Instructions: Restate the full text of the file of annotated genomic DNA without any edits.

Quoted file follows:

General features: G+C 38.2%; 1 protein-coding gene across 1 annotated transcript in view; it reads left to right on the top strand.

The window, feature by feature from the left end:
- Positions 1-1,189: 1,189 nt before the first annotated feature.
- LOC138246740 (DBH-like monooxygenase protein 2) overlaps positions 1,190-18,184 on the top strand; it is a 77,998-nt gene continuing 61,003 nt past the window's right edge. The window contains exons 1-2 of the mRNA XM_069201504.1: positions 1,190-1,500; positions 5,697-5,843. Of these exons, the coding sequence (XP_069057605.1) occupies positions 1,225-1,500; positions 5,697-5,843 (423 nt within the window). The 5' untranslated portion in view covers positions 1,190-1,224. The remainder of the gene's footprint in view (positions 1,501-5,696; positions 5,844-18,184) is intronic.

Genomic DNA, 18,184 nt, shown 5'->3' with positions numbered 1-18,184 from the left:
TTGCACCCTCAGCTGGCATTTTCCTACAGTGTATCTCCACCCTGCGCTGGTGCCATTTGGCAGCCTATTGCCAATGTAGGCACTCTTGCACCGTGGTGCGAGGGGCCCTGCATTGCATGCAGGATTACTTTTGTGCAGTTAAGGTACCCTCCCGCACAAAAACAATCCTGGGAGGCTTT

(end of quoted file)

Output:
General features: G+C 38.2%; 1 protein-coding gene across 1 annotated transcript in view; it reads left to right on the top strand.

The window, feature by feature from the left end:
- Positions 1-1,189: 1,189 nt before the first annotated feature.
- LOC138246740 (DBH-like monooxygenase protein 2) overlaps positions 1,190-18,184 on the top strand; it is a 77,998-nt gene continuing 61,003 nt past the window's right edge. The window contains exons 1-2 of the mRNA XM_069201504.1: positions 1,190-1,500; positions 5,697-5,843. Of these exons, the coding sequence (XP_069057605.1) occupies positions 1,225-1,500; positions 5,697-5,843 (423 nt within the window). The 5' untranslated portion in view covers positions 1,190-1,224. The remainder of the gene's footprint in view (positions 1,501-5,696; positions 5,844-18,184) is intronic.

Genomic DNA, 18,184 nt, shown 5'->3' with positions numbered 1-18,184 from the left:
TTGCACCCTCAGCTGGCATTTTCCTACAGTGTATCTCCACCCTGCGCTGGTGCCATTTGGCAGCCTATTGCCAATGTAGGCACTCTTGCACCGTGGTGCGAGGGGCCCTGCATTGCATGCAGGATTACTTTTGTGCAGTTAAGGTACCCTCCCGCACAAAAACAATCCTGGGAGGCTTT